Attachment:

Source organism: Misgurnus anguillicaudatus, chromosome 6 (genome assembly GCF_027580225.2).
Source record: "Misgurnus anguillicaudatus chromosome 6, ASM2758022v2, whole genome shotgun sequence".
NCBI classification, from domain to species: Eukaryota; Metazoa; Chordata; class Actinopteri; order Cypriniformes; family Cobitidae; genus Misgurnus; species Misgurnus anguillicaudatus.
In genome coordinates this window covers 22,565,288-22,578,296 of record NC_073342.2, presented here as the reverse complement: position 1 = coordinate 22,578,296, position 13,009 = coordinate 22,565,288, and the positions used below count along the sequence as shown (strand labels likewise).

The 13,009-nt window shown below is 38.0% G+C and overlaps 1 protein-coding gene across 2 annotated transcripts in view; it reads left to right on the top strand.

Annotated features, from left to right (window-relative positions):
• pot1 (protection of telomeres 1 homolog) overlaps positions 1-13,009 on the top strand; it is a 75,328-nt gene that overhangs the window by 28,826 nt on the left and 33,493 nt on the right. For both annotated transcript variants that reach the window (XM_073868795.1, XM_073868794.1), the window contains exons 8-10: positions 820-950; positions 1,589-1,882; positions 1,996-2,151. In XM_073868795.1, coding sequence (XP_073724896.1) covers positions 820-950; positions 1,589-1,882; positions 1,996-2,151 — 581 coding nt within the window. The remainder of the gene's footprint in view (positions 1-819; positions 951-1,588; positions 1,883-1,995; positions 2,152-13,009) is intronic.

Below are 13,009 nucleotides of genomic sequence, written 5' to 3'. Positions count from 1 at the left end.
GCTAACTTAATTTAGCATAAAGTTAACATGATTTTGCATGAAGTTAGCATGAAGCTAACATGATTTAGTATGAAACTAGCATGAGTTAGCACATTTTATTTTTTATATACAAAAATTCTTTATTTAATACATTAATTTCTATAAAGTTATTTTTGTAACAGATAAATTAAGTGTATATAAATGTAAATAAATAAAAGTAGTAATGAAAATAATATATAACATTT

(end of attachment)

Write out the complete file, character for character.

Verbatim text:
Source organism: Misgurnus anguillicaudatus, chromosome 6 (genome assembly GCF_027580225.2).
Source record: "Misgurnus anguillicaudatus chromosome 6, ASM2758022v2, whole genome shotgun sequence".
NCBI classification, from domain to species: Eukaryota; Metazoa; Chordata; class Actinopteri; order Cypriniformes; family Cobitidae; genus Misgurnus; species Misgurnus anguillicaudatus.
In genome coordinates this window covers 22,565,288-22,578,296 of record NC_073342.2, presented here as the reverse complement: position 1 = coordinate 22,578,296, position 13,009 = coordinate 22,565,288, and the positions used below count along the sequence as shown (strand labels likewise).

The 13,009-nt window shown below is 38.0% G+C and overlaps 1 protein-coding gene across 2 annotated transcripts in view; it reads left to right on the top strand.

Annotated features, from left to right (window-relative positions):
• pot1 (protection of telomeres 1 homolog) overlaps positions 1-13,009 on the top strand; it is a 75,328-nt gene that overhangs the window by 28,826 nt on the left and 33,493 nt on the right. For both annotated transcript variants that reach the window (XM_073868795.1, XM_073868794.1), the window contains exons 8-10: positions 820-950; positions 1,589-1,882; positions 1,996-2,151. In XM_073868795.1, coding sequence (XP_073724896.1) covers positions 820-950; positions 1,589-1,882; positions 1,996-2,151 — 581 coding nt within the window. The remainder of the gene's footprint in view (positions 1-819; positions 951-1,588; positions 1,883-1,995; positions 2,152-13,009) is intronic.

Below are 13,009 nucleotides of genomic sequence, written 5' to 3'. Positions count from 1 at the left end.
GCTAACTTAATTTAGCATAAAGTTAACATGATTTTGCATGAAGTTAGCATGAAGCTAACATGATTTAGTATGAAACTAGCATGAGTTAGCACATTTTATTTTTTATATACAAAAATTCTTTATTTAATACATTAATTTCTATAAAGTTATTTTTGTAACAGATAAATTAAGTGTATATAAATGTAAATAAATAAAAGTAGTAATGAAAATAATATATAACATTT